It’s been said (ruefully) that Ginger Rogers had to perform the same dance moves as Fred Astaire, only backwards and in high heels. Unfortunately, this also holds true for women seeking financing for their new ventures – even from family and friends.
Studies have shown that women traditionally have had a harder time getting financing from banks than men do. But new research by Northeastern University professor Kim Eddleston reveals other discouraging news: women entrepreneurs who borrow from family members are held to higher standards than their brothers or uncles would be.
Eddleston looked at 162 women-led firms and about 90 male-led firms, and factored in variables such the number of fulltime employees, the age of the business, the number of hours that the entrepreneur spent developing and running the business, and the firm’s performance. More than a quarter of the women and about 30 percent of the men had received financing from loved ones.
Her results: while women on average receive larger loans from family and close friends than their male relatives, these loans come only after they demonstrated higher levels of personal investment in their business and number of employees. Men didn’t need to prove themselves like this – they received the same investment regardless of the level of commitment or number of employees. And among the entrepreneurs who committed the least amount of time and had the smallest number of employees, men received more dollars on average from friends and family than women did.
“Even family and close friends show some gender bias against women entrepreneurs when granting loans,” the study concludes.
Family and close friends can be an important part of funding for women entrepreneurs because they often receive far less from banks. The men in Eddleston’s study on average obtained $681,917 in bank loans; the women in the study obtained an average of only $39,218 from banks. Women who sought financing from friends and family received an average of about $16,000, compared to only $8581 for men, but had to demonstrate exceptional commitment first.
This bias is deeply rooted in how women are perceived in business and by society in general, perceptions that persist despite the strides they have made in the corporate world. A concept called “gender role congruity theory” has shown that women are punished if they behave in a corporate or organizational setting in such a way that deviates from the nurturing role that society expects of them. Gender role congruity theory also explains why banks often discriminate against women who are borrowing for their business, through smaller loan amounts and higher interest rates.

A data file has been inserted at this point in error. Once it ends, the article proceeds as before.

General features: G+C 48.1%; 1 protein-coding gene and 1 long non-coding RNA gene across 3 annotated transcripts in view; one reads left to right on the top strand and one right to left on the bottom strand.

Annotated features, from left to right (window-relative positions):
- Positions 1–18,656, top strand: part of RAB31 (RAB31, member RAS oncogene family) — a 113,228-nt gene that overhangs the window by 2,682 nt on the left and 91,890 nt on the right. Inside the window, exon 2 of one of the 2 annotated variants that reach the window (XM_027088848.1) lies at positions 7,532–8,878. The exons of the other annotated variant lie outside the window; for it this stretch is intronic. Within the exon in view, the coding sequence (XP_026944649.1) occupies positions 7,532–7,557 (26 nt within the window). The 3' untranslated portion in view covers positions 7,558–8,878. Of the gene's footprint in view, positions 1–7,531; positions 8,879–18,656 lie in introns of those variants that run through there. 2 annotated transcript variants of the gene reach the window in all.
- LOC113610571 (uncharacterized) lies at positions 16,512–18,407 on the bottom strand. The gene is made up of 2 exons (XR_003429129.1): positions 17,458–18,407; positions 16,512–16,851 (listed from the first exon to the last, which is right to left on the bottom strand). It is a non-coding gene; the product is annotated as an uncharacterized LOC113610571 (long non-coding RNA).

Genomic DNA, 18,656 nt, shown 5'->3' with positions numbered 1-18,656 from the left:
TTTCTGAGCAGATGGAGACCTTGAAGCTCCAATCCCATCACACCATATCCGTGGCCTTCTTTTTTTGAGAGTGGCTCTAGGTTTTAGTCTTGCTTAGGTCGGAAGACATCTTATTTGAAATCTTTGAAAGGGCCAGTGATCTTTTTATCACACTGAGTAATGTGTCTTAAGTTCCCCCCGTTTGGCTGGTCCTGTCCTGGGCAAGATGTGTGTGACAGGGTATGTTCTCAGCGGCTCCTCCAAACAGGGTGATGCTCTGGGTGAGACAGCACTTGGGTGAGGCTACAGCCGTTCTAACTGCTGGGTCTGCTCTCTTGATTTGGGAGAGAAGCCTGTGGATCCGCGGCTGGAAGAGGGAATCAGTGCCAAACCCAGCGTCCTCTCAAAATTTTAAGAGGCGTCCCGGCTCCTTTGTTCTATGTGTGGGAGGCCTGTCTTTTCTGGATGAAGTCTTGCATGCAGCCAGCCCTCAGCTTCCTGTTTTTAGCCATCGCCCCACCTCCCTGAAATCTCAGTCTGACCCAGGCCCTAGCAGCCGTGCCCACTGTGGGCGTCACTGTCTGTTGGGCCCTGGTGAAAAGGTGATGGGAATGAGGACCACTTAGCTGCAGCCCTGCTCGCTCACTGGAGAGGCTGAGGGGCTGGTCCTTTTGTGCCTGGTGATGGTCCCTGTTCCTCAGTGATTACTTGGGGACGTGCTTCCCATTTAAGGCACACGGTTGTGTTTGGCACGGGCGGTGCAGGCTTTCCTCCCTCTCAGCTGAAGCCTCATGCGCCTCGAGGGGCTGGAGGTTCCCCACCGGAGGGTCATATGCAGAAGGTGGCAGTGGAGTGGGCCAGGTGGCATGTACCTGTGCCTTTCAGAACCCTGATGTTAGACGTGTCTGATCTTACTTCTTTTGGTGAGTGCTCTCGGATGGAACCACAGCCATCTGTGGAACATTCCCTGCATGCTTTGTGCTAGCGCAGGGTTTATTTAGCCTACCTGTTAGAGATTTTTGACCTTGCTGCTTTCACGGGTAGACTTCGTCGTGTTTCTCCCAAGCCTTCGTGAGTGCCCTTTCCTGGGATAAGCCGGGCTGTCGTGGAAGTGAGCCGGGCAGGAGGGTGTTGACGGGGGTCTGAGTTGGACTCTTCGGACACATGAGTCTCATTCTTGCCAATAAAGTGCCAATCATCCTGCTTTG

“Gender stereotypes lead capital providers to view women’s businesses as a hobby, part-time, or an extension of their home-maker role, thus leading them to view their businesses as less attractive investments than those owned by men,” Eddleston notes, quoting an earlier study.
With more limited access to traditional financing, women entrepreneurs often need to turn to loved ones, but gender bias prevails there too. While a woman’s nurturing nature often inspires affection among loved ones and makes them more likely to open their wallets, it also can make it hard for them to imagine the entrepreneur in a forceful, entrepreneurial role. Thus, they look more carefully at other measures of a business’s legitimacy and future viability – such as the number of employees and hours the entrepreneur spends working – than they would at a male relative who was asking for money.
For entrepreneurs seeking financing from family and friends, there is good and bad news, but the news varies for men and women. Although men on average tend to receiver smaller loan amounts from family and friends, they tend to receive loans regardless of how much time they invest in the business and how many employees they have. In contrast, while women, on average, tend to receive larger loan amounts from family and friends, they need to first demonstrate personal investment in the business and growth in employees in order to secure these loans. The study, therefore, suggests that although women entrepreneurs may receive larger loans from family and friends, they are held to a higher standard than their male counterparts.